For the members of the Devon, UK-based trio, it’s also a recording that takes a step back from the past several albums’ trend towards electronic and other technological additions to the basic guitar, bass, drums instrumentation and returns to their less-adorned rock basics, as drummer Dominic Howard explains. “I think we wanted it to be pretty, like, rock, and have a good more emphasis on three-piece, bass, drums and guitar. The last album we definitely were in this very experimental stage. We definitely wanted to have a bit more emphasis on [Drones] being about the three of us playing. So there’s way more guitar riffs on this album, which we haven’t done for a little while, probably since Absolution.”

Bassist Chris Wolstenholme echoes those sentiments. “There’s always been this sort of underlying electronic influence that starts creeping in around the time we did the second album,” he says. “I think the frequency of that increased with each album and, by the time we got to The 2nd Law, I feel like we took the electronic thing as far as we could without it completely overtaking what the band was. If we had gone any further, we would have just been an electronic band with a bit of guitars. So I think we took it as far as we could and then it just felt to us that the next logical step is, rather than trying to push that forward, let’s go back to making it about being a three-piece rock band again and try and make sure that the personalities of the players come across on this album.”

Part of that desire to get back to basics also led them to work with an outside producer for the first time since 2006’s Black Holes and Revelations. Their choice was legendary producer Mutt Lange, who they had heard was interested in working with them. Guitarist/vocalist/principal songwriter Matt Bellamy says, “On this album, we made the decision to reconnect with ourselves as instrumentalists [and] musicians—three-piece in a rock band in a room. That’s really what the objective was. We thought someone like Mutt Lange would be great to get some outside input to help us maybe redefine and re-inspire us to go back to that format again.”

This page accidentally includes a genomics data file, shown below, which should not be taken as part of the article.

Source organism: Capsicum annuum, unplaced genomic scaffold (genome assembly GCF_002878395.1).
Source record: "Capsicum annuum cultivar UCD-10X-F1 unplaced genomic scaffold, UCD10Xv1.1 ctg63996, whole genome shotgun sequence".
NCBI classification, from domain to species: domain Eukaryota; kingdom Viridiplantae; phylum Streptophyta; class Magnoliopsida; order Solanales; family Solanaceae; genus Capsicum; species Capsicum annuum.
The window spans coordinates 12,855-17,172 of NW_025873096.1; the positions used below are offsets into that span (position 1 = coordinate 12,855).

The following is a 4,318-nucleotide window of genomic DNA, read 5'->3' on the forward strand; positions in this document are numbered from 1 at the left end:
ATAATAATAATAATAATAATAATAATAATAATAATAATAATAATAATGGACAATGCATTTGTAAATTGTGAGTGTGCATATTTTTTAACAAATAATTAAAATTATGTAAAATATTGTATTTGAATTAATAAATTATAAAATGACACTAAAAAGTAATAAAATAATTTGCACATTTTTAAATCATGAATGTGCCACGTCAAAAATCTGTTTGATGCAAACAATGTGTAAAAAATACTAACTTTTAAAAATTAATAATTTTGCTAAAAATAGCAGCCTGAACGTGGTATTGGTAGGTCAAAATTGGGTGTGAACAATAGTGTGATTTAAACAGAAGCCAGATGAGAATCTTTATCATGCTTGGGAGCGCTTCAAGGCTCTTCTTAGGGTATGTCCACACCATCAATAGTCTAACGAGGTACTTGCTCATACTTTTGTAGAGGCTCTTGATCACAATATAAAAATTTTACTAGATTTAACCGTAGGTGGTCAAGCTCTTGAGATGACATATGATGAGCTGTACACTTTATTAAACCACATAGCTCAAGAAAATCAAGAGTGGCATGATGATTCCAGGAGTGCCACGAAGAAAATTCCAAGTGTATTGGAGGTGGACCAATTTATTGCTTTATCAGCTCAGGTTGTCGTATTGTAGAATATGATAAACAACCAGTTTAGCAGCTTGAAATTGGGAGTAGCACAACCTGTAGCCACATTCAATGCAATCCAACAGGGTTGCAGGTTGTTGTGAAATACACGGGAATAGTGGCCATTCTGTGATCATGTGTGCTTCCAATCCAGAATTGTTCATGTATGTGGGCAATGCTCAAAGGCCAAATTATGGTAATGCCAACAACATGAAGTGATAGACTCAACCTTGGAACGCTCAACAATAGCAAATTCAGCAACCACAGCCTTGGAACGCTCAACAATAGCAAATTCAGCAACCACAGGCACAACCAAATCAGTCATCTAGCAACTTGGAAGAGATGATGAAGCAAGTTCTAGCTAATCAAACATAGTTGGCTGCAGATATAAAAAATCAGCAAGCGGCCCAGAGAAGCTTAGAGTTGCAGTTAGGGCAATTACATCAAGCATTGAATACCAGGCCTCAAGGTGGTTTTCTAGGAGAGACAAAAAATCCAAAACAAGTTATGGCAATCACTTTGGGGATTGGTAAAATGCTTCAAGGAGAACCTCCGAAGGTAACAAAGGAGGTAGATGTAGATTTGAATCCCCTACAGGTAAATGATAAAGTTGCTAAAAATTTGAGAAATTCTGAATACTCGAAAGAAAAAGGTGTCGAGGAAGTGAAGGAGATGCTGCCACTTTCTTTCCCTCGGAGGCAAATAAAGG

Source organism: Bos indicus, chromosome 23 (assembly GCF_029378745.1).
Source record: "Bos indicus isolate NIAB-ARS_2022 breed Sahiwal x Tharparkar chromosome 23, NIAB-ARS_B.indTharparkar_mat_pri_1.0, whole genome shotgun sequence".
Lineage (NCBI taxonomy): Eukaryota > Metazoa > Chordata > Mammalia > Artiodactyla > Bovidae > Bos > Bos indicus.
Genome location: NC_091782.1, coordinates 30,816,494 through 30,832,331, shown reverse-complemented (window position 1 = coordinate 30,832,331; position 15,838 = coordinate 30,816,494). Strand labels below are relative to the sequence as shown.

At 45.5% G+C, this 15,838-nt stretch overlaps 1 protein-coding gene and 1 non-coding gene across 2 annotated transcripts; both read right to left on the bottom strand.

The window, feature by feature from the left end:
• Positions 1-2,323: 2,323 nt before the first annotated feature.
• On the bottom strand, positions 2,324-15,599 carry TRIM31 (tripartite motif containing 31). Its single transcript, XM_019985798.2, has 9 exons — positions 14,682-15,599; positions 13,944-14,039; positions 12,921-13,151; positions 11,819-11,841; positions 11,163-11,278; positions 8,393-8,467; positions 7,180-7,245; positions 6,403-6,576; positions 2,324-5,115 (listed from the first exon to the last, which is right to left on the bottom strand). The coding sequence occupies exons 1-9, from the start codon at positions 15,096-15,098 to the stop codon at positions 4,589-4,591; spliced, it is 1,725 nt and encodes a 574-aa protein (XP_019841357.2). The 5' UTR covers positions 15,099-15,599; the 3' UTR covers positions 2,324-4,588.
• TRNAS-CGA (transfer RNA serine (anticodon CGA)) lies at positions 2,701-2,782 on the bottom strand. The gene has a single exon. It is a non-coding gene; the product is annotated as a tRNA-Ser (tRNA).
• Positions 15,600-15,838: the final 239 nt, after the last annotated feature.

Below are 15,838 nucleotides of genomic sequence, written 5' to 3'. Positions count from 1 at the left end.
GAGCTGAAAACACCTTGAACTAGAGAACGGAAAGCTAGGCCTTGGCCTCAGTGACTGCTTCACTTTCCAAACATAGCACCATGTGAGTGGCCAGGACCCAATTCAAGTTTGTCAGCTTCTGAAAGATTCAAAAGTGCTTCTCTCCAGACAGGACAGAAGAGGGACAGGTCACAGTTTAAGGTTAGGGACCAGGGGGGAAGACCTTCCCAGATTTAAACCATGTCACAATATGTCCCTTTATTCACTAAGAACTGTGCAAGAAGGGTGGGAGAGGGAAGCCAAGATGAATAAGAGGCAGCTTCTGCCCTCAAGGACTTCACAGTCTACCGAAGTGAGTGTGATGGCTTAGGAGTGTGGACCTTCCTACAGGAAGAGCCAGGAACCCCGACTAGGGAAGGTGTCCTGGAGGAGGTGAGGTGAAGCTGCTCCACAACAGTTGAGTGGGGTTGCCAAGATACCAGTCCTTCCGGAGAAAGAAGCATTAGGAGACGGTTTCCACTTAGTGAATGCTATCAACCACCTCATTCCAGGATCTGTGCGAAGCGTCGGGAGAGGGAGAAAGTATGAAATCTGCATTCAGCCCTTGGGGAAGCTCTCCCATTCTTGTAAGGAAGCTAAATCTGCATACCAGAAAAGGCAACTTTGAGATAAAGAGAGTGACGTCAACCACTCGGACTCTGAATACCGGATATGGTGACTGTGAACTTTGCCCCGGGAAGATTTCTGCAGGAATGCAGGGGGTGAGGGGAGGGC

A major change in the studio that came along with this decision was the ability to let go of the technical end of things to focus more on the music. “The difference on this album, actually,” says Bellamy, “[is that] I think there’s a bit more maturity that’s emerged, in so much as we are able to trust and relax a little bit—to really focus on just the musicianship: the playing, the performance, the songs, the songwriting, and the concepts—and not have to worry about the technical side—what microphones we’re using, what preamps we’re using, the [compressors] and all that kind of stuff.”

Concentrating on the playing was a big part of what Lange brought to the equation, as it turned out. “Working with Mutt, he just liked to make us play tracks to death,” says Howard. “He wants to get all the different versions that you could ever play a song, whether it’s really energetic or just knackered [and] jaded. He wants to get all those different emotions—all those different versions, whether it’s tracking performances, drums or just even just bass lines and guitar solos and stuff like that. He really kind of pushed all of us, together and individually, to play a lot of passages different—and he pushed everyone. We all did a lot of takes, but for the greater good. It was interesting that he really wanted to try and just get as many options as possible and just pick the best one. It was a different way of recording. Mutt definitely brought great things and great ideas, great moments to all the tracks. Every single track, from where it was, kind of demo stage, to where it ended up. They all got elevated, somehow.”